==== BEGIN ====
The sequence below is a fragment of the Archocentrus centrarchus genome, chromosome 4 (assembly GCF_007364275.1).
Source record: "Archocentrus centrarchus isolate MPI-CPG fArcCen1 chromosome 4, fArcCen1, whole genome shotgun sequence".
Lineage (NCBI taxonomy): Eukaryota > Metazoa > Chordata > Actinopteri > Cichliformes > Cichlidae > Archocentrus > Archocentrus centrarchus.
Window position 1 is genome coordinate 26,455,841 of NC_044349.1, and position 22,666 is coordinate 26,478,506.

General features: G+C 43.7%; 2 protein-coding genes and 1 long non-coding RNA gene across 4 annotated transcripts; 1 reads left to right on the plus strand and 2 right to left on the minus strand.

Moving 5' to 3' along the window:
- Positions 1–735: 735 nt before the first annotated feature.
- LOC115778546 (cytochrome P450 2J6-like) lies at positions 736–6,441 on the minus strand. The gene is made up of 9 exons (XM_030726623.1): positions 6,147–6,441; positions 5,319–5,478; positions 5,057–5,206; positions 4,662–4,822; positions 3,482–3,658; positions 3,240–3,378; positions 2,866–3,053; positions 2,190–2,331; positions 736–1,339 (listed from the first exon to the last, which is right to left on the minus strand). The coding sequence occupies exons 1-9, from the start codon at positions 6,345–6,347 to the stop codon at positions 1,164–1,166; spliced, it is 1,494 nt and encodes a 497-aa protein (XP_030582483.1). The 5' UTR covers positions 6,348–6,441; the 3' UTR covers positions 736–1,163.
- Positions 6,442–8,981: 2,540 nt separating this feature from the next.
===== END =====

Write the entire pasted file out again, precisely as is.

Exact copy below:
The sequence below is a fragment of the Archocentrus centrarchus genome, chromosome 4 (assembly GCF_007364275.1).
Source record: "Archocentrus centrarchus isolate MPI-CPG fArcCen1 chromosome 4, fArcCen1, whole genome shotgun sequence".
Lineage (NCBI taxonomy): Eukaryota > Metazoa > Chordata > Actinopteri > Cichliformes > Cichlidae > Archocentrus > Archocentrus centrarchus.
Window position 1 is genome coordinate 26,455,841 of NC_044349.1, and position 22,666 is coordinate 26,478,506.

General features: G+C 43.7%; 2 protein-coding genes and 1 long non-coding RNA gene across 4 annotated transcripts; 1 reads left to right on the plus strand and 2 right to left on the minus strand.

Moving 5' to 3' along the window:
- Positions 1–735: 735 nt before the first annotated feature.
- LOC115778546 (cytochrome P450 2J6-like) lies at positions 736–6,441 on the minus strand. The gene is made up of 9 exons (XM_030726623.1): positions 6,147–6,441; positions 5,319–5,478; positions 5,057–5,206; positions 4,662–4,822; positions 3,482–3,658; positions 3,240–3,378; positions 2,866–3,053; positions 2,190–2,331; positions 736–1,339 (listed from the first exon to the last, which is right to left on the minus strand). The coding sequence occupies exons 1-9, from the start codon at positions 6,345–6,347 to the stop codon at positions 1,164–1,166; spliced, it is 1,494 nt and encodes a 497-aa protein (XP_030582483.1). The 5' UTR covers positions 6,348–6,441; the 3' UTR covers positions 736–1,163.
- Positions 6,442–8,981: 2,540 nt separating this feature from the next.